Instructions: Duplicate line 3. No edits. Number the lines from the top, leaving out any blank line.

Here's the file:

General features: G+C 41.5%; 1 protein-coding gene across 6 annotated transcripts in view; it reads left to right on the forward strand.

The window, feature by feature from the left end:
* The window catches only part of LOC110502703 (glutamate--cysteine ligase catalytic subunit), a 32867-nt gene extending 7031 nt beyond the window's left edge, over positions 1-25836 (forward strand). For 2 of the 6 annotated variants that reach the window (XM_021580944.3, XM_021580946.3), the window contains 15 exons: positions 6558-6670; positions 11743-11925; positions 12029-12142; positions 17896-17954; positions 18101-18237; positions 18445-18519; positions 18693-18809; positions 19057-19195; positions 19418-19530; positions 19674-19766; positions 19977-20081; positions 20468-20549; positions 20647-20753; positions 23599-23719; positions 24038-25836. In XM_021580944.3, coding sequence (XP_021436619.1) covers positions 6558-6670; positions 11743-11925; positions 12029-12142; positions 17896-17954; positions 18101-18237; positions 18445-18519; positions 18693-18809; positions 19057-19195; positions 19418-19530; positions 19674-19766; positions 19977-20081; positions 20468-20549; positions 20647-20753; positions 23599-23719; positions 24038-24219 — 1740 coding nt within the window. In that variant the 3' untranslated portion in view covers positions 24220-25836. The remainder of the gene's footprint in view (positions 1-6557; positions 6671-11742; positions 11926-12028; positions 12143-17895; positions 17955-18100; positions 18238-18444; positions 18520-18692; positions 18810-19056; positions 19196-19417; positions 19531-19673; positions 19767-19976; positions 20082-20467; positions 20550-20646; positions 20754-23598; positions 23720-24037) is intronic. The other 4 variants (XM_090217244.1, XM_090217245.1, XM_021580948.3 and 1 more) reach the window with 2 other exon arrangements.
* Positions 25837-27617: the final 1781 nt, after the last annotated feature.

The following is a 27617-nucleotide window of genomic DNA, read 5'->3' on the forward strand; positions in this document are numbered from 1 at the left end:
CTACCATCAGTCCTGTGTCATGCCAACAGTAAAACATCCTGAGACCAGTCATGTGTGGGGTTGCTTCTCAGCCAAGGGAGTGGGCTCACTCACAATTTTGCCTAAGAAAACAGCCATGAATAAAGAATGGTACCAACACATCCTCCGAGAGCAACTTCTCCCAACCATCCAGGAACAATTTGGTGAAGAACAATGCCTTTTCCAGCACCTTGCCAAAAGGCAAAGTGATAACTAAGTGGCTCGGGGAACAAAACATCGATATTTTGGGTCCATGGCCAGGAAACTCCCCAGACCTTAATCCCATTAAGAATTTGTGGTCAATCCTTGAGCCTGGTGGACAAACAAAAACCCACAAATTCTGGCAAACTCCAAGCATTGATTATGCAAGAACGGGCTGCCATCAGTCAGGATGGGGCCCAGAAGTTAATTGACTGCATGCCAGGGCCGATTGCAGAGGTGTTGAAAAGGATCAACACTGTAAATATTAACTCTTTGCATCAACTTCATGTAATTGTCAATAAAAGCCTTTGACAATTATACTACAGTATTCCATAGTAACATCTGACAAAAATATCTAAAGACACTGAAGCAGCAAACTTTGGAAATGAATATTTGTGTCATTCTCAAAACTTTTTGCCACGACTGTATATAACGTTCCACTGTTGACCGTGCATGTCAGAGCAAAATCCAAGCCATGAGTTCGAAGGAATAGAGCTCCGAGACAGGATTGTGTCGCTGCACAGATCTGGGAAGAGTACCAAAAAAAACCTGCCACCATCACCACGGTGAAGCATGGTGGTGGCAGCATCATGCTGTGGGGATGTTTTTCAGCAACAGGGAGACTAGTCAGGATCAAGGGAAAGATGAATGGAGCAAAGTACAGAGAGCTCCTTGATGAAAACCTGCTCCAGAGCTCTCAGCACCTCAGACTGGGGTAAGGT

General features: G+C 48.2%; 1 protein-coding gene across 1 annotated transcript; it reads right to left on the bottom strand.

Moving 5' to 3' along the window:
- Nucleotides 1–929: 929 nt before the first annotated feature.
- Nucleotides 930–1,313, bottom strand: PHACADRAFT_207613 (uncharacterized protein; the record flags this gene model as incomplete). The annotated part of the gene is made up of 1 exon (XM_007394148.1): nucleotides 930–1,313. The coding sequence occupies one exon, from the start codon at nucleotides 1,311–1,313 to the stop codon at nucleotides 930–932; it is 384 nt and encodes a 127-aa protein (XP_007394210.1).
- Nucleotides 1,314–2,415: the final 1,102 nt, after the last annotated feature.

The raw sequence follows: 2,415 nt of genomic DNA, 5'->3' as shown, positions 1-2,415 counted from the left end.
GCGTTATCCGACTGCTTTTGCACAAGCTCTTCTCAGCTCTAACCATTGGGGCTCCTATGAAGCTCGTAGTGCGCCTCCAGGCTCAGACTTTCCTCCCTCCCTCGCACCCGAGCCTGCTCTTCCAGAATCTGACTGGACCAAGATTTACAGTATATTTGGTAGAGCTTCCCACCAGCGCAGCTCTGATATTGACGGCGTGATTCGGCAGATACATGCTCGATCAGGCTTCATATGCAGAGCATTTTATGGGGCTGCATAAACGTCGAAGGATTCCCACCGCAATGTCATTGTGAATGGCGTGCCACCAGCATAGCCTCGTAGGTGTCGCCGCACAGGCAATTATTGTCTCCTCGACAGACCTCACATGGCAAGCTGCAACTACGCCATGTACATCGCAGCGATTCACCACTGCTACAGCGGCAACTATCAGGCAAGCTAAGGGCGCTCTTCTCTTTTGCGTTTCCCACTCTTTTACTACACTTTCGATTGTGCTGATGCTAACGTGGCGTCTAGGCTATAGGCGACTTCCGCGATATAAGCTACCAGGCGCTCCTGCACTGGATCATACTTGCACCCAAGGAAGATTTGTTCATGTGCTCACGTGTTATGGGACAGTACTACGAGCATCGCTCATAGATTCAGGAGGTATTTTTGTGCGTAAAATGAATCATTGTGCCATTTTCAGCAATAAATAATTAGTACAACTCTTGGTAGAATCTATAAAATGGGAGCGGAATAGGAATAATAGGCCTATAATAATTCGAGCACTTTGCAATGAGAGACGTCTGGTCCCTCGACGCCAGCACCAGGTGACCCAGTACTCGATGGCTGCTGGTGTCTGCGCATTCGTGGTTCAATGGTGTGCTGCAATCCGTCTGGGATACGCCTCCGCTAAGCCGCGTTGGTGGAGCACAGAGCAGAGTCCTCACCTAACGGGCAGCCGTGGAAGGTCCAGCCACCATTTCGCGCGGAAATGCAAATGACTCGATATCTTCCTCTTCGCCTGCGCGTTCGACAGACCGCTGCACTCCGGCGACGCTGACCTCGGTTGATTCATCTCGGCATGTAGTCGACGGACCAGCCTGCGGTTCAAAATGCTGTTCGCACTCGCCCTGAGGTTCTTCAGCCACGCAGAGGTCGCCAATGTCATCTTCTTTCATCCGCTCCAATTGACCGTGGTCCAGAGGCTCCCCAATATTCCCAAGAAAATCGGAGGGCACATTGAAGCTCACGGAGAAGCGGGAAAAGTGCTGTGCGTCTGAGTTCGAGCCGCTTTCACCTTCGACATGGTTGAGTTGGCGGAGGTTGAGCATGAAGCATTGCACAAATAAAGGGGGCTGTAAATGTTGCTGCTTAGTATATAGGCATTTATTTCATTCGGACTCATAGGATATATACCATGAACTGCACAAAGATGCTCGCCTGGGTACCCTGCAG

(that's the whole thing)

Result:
* The window catches only part of LOC110502703 (glutamate--cysteine ligase catalytic subunit), a 32867-nt gene extending 7031 nt beyond the window's left edge, over positions 1-25836 (forward strand). For 2 of the 6 annotated variants that reach the window (XM_021580944.3, XM_021580946.3), the window contains 15 exons: positions 6558-6670; positions 11743-11925; positions 12029-12142; positions 17896-17954; positions 18101-18237; positions 18445-18519; positions 18693-18809; positions 19057-19195; positions 19418-19530; positions 19674-19766; positions 19977-20081; positions 20468-20549; positions 20647-20753; positions 23599-23719; positions 24038-25836. In XM_021580944.3, coding sequence (XP_021436619.1) covers positions 6558-6670; positions 11743-11925; positions 12029-12142; positions 17896-17954; positions 18101-18237; positions 18445-18519; positions 18693-18809; positions 19057-19195; positions 19418-19530; positions 19674-19766; positions 19977-20081; positions 20468-20549; positions 20647-20753; positions 23599-23719; positions 24038-24219 — 1740 coding nt within the window. In that variant the 3' untranslated portion in view covers positions 24220-25836. The remainder of the gene's footprint in view (positions 1-6557; positions 6671-11742; positions 11926-12028; positions 12143-17895; positions 17955-18100; positions 18238-18444; positions 18520-18692; positions 18810-19056; positions 19196-19417; positions 19531-19673; positions 19767-19976; positions 20082-20467; positions 20550-20646; positions 20754-23598; positions 23720-24037) is intronic. The other 4 variants (XM_090217244.1, XM_090217245.1, XM_021580948.3 and 1 more) reach the window with 2 other exon arrangements.